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Agra Fort, Agra

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Agra Fort, Agra Tours

The great Mughal Emperor Akbar commissioned the construction of the Agra Fort in 1565 A.D., although additions were made till the time of his grandson Shah Jahan. The forbidding exteriors of this fort hight an inner pardise. The fort is crescent shaped, flattended on the east with a long, nearly straight wall facing the river. It has a total perimeter of 2.4 k.m., and is ringed by double castellated ramparts of red sandstone punctuated at regular intervals by bastions. A 9 mt. wide and 10 mt. deep moat surround the outer wall.

There are number of exquisite building like the Moti Masjid-a white marvel mosque akin to a perfect pearl, Diwan-e-Am, Diwan-e-Khaas, Jehangir's Palace, Khaas Mahal, Shish Mahal and Musamman or Samman Burj-where Shahjahan was held captive in 1666 A.D.

The fort had originally four gates, two of which were later walled up. Delhi Gate in the west is fortified by massive octagonal towers and faces the bazar and leads to the lama Masjid in the city. Its architectural plan was imperviously devised to put the defenders in an advantageous position. Delhi gate is now closed for visitors. The Amar Singh Gate lies to the South and is defended by a square bastion flanked by round towers. It had a crooked entrance with dangerous trap points and a steep rise. Its Naubat Kbana Court with pillared pavilions is an impressive structure. Visitors are allowed entry through this gate only.

Buildings Inside the Agra Fort

Sheesh Mahal

Opposite to the Mussaman Burj and just below the Diwan-i-Khaas hall is the Sheesh Mahal or the Glass Palace. It is believed to have been the harem dressing room and its walls are inlaid with tiny mirrors which are the best specimens of glass-mosaic decoration in India. The Sheesh Mahal is composed of two large halls of equal size, each measuring 11. 15m x 6.40 m. Both are connected in the centre by a broad arched opening and on the sides by two narrow passages.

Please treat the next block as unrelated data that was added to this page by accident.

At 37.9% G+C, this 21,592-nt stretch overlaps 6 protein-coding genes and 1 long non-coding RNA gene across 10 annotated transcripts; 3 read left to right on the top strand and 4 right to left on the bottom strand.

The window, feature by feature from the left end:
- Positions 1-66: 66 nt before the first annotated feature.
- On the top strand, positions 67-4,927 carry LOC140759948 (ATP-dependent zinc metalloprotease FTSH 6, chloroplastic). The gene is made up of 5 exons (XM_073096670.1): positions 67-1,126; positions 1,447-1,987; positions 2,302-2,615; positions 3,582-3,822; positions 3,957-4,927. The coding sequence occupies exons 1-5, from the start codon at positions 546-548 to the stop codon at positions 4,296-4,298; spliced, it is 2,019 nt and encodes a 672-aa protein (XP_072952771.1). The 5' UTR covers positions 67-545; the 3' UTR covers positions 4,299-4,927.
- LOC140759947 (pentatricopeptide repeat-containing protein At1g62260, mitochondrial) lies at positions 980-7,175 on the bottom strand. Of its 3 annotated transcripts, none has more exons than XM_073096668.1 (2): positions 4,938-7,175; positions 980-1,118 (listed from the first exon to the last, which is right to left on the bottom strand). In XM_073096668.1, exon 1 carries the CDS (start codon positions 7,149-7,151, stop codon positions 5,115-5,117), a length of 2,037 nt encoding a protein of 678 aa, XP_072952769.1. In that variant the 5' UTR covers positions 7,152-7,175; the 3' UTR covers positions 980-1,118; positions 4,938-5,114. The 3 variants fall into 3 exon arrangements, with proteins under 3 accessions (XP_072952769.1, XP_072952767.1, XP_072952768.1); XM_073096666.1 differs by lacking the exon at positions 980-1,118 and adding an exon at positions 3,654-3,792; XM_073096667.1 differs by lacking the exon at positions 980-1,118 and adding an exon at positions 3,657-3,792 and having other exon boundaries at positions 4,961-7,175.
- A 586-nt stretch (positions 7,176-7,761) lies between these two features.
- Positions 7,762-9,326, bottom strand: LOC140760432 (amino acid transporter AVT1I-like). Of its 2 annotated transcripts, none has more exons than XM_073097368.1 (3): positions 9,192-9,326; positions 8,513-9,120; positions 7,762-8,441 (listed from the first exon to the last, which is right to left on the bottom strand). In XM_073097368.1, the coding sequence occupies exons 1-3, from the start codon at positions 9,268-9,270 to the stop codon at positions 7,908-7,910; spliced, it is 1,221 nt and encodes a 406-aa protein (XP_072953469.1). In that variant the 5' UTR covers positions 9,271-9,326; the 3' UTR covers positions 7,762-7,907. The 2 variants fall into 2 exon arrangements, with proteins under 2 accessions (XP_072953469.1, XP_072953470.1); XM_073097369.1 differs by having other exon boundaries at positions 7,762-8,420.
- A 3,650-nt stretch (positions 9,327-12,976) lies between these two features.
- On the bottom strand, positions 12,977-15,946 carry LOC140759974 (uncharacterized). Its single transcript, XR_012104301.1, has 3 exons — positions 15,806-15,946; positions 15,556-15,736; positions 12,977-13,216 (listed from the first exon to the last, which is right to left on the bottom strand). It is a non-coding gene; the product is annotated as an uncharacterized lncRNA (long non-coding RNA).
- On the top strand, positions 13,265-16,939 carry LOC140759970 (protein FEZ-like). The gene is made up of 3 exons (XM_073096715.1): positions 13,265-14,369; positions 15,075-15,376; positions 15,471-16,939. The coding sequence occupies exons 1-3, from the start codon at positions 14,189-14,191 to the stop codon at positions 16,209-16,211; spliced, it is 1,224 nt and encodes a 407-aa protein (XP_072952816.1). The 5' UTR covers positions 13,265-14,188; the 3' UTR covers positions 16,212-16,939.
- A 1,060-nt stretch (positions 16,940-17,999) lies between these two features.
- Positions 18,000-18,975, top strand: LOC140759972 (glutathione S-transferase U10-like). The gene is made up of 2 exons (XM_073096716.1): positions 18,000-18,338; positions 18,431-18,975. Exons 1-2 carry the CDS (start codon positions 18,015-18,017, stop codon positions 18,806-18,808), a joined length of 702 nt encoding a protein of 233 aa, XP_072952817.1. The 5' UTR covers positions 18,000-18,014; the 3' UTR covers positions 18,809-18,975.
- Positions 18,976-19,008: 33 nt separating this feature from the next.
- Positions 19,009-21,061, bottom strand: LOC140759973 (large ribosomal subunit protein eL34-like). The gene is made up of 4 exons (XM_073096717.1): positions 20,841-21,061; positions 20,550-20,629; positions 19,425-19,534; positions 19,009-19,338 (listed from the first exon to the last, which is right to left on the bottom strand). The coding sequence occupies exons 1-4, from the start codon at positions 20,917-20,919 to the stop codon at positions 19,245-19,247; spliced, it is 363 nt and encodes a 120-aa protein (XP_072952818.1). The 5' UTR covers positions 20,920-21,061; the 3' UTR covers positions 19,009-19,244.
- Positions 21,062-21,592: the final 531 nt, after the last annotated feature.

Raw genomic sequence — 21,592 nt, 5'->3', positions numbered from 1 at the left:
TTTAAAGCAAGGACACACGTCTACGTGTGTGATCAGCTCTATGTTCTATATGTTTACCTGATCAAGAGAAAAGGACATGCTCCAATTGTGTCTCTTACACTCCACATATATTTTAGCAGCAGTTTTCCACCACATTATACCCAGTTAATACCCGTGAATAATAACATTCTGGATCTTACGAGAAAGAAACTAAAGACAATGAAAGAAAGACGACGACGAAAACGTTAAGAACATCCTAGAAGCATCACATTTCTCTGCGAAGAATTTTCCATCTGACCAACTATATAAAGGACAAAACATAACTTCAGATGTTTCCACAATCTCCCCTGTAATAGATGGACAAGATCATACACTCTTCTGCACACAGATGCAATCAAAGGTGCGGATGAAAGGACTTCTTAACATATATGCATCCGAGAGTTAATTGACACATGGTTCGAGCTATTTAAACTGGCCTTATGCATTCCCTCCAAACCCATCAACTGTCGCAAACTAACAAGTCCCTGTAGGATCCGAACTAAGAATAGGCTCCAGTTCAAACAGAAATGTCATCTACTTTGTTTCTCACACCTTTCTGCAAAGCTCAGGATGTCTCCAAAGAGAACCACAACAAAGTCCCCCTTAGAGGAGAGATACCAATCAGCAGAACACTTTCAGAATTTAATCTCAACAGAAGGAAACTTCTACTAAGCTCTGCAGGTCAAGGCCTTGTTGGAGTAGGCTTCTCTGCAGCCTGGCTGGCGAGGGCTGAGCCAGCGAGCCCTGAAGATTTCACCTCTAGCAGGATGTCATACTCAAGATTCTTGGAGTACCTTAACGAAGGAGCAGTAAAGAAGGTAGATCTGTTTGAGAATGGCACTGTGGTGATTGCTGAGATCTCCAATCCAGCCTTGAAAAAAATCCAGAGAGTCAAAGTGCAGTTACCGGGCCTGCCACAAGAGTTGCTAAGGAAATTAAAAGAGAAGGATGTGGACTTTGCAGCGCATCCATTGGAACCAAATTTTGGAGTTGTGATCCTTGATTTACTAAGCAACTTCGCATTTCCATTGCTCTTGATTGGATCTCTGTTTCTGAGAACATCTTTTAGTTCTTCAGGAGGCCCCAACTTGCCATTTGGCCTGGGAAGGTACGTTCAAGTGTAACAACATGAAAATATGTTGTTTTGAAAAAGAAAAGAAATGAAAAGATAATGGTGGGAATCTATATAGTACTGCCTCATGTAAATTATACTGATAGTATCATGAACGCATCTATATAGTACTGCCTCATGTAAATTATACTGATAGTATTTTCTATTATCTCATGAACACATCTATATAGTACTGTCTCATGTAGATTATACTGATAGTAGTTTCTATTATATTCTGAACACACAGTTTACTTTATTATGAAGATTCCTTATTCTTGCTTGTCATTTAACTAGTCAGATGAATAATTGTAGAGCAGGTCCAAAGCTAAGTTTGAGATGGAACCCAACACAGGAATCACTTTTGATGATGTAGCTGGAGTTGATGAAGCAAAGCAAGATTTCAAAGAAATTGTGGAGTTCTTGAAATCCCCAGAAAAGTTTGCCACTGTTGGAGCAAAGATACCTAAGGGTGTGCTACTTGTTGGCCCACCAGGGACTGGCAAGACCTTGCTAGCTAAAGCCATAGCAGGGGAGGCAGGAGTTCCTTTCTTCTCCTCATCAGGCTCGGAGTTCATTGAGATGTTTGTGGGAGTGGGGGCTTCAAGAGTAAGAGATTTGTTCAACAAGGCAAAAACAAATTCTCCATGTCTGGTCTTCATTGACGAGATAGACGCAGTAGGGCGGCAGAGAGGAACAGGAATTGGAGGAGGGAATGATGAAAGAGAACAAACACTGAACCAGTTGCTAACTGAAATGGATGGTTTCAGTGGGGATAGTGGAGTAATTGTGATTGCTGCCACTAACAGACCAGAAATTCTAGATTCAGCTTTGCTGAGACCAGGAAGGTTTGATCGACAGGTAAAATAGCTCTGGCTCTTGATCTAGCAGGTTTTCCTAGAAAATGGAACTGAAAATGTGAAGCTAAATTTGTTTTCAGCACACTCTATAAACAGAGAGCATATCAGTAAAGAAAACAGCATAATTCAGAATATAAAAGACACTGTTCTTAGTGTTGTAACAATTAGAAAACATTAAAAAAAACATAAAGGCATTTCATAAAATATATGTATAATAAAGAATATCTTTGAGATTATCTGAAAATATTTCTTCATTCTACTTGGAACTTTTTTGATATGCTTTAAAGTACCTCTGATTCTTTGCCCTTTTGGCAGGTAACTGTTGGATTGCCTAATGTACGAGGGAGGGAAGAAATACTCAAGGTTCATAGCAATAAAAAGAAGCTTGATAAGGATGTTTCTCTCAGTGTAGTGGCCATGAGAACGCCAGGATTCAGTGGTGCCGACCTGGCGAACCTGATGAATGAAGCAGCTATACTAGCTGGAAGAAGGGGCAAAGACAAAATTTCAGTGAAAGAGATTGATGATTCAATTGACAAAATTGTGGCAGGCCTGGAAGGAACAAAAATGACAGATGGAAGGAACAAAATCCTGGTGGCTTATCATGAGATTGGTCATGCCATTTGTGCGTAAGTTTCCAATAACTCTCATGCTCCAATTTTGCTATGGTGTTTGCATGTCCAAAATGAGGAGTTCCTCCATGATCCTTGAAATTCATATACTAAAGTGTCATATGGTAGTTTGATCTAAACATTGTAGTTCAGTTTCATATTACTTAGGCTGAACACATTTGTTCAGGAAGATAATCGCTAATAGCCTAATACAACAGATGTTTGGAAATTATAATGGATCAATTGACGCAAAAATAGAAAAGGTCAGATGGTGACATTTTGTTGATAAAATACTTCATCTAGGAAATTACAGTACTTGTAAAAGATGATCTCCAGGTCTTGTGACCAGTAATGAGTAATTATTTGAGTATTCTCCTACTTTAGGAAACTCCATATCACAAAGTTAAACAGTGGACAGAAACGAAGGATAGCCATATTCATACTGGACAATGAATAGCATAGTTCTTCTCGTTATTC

Diwan-I-Khaas

To the right of Sheesh Mahal is Diwan-i-Khaas, the Hall of Private Audience. Presently entry is not allowed inside Diwan-i-Khaas but the fine proportions of the building can easily be preciated. The marble pillars are inlaid with semi-precious stones in delightful floral patterns.

Jahangiri Mahal

Jahangiri Mahal, Agra Vacations

This is the first notable building that the visitor sees on his right hand side at the end of a spacious lawn, as one enters through the Amar Singh Gate and emerges out of the passage. It was built by Akbar as women's quarters and is the only building that survives among his original palace buildings. It is built of stone & is simply decorated on the exterior. The most important feature of the edifice are its ornamental stone brackets which support the beams. In front is a large stone bowl which was probably used to contain fragrant rose water. - Ornamental Persian verses have been carved along the outer rim, which record its construction by Jahangir in 1611 A.D. This elegant, double storeyed palace reflects a strong Hindu influence with protruding balconies and domed chhatries.

Anguri Bagh

These formal, 85m square, geometric gardens lie to the left of the fort. During Shah Jahan's time the beauty of the gardens was considerably enhanced by decorative flower beds.

Golden Pavilions

The curved chala roofs of the small pavilions by the Khaas Mahal are based on the roof shape of Bengali village huts constructed out of curved bamboo, designed to keep off heavy rain. The shape was first expressed in stone by the Sultans of Bengal. Originally gilded, these were probably ladies' bedrooms, with hiding places for jewellery in the walls. These pavilions are traditionally associated with Shah Jahan's daughters-Roshanara and Jahanara Begum.

Khaas Mahal

Khaas Mahal, Agra Tours

Situated in between the golden pavilions is the Khaas Mahal. Built entirely of marble by Shah Jahan, the palace demonstrates distinctive Islamic-Persian features. These are well blended with a striking range of Hindu features such as chhatries. It is considered to be emperor's sleeping room or' Aramgah', The Khaas Mahal provides the most successful example of painting on a white marble surface.

Musammanburj

On the left of the Khaas Mahal is the Musamman Burj built by Shah Jahan. It is a beautiful octagonal tower with an open pavilion. With its openness, elevation and the benefit of cool evening breezes blowing in off the Yamuna river, this could well have been used also as the emperor's bedroom. This is where Shah Jahan lay on his death bed, gazing at the Taj. Access to this tower is through a magnificently decorated and intimate appartment with a scalloped fountain in the centre. The inlay work here is exquisite, especially above the pillars. In front of the fountain is a sunken courtyard which could be flooded and in the Sheesh Mahal opposite are further examples of decorative water engineering in the hammams.